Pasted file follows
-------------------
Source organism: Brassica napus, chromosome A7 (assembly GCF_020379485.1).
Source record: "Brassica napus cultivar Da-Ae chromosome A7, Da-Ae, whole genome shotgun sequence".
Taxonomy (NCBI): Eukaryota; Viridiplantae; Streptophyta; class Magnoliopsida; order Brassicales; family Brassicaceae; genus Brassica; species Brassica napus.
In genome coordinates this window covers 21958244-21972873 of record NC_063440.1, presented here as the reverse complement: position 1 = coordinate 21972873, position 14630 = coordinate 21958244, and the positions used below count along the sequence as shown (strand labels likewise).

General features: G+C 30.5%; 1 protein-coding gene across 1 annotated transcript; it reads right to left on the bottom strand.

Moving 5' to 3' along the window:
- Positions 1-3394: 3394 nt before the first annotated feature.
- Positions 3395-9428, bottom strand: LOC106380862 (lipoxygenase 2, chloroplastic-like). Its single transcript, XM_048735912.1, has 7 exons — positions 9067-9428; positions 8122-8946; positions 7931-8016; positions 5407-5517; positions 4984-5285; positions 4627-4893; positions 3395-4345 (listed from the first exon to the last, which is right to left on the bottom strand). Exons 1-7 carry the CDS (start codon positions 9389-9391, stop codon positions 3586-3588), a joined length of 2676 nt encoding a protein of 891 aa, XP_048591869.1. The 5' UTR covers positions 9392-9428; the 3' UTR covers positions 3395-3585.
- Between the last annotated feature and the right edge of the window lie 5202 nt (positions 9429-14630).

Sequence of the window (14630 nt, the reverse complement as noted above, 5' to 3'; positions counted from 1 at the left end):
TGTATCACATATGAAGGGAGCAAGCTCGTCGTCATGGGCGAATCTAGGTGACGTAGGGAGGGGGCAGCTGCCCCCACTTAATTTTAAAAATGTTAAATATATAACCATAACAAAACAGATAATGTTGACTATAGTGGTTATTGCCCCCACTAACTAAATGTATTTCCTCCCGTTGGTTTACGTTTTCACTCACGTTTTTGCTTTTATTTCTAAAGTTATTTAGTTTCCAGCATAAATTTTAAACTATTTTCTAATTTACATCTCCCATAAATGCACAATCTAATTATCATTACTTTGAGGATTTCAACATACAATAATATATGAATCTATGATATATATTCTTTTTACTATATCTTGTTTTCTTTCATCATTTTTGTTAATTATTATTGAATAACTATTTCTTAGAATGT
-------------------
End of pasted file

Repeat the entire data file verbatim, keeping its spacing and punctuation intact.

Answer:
Source organism: Brassica napus, chromosome A7 (assembly GCF_020379485.1).
Source record: "Brassica napus cultivar Da-Ae chromosome A7, Da-Ae, whole genome shotgun sequence".
Taxonomy (NCBI): Eukaryota; Viridiplantae; Streptophyta; class Magnoliopsida; order Brassicales; family Brassicaceae; genus Brassica; species Brassica napus.
In genome coordinates this window covers 21958244-21972873 of record NC_063440.1, presented here as the reverse complement: position 1 = coordinate 21972873, position 14630 = coordinate 21958244, and the positions used below count along the sequence as shown (strand labels likewise).

General features: G+C 30.5%; 1 protein-coding gene across 1 annotated transcript; it reads right to left on the bottom strand.

Moving 5' to 3' along the window:
- Positions 1-3394: 3394 nt before the first annotated feature.
- Positions 3395-9428, bottom strand: LOC106380862 (lipoxygenase 2, chloroplastic-like). Its single transcript, XM_048735912.1, has 7 exons — positions 9067-9428; positions 8122-8946; positions 7931-8016; positions 5407-5517; positions 4984-5285; positions 4627-4893; positions 3395-4345 (listed from the first exon to the last, which is right to left on the bottom strand). Exons 1-7 carry the CDS (start codon positions 9389-9391, stop codon positions 3586-3588), a joined length of 2676 nt encoding a protein of 891 aa, XP_048591869.1. The 5' UTR covers positions 9392-9428; the 3' UTR covers positions 3395-3585.
- Between the last annotated feature and the right edge of the window lie 5202 nt (positions 9429-14630).

Sequence of the window (14630 nt, the reverse complement as noted above, 5' to 3'; positions counted from 1 at the left end):
TGTATCACATATGAAGGGAGCAAGCTCGTCGTCATGGGCGAATCTAGGTGACGTAGGGAGGGGGCAGCTGCCCCCACTTAATTTTAAAAATGTTAAATATATAACCATAACAAAACAGATAATGTTGACTATAGTGGTTATTGCCCCCACTAACTAAATGTATTTCCTCCCGTTGGTTTACGTTTTCACTCACGTTTTTGCTTTTATTTCTAAAGTTATTTAGTTTCCAGCATAAATTTTAAACTATTTTCTAATTTACATCTCCCATAAATGCACAATCTAATTATCATTACTTTGAGGATTTCAACATACAATAATATATGAATCTATGATATATATTCTTTTTACTATATCTTGTTTTCTTTCATCATTTTTGTTAATTATTATTGAATAACTATTTCTTAGAATGT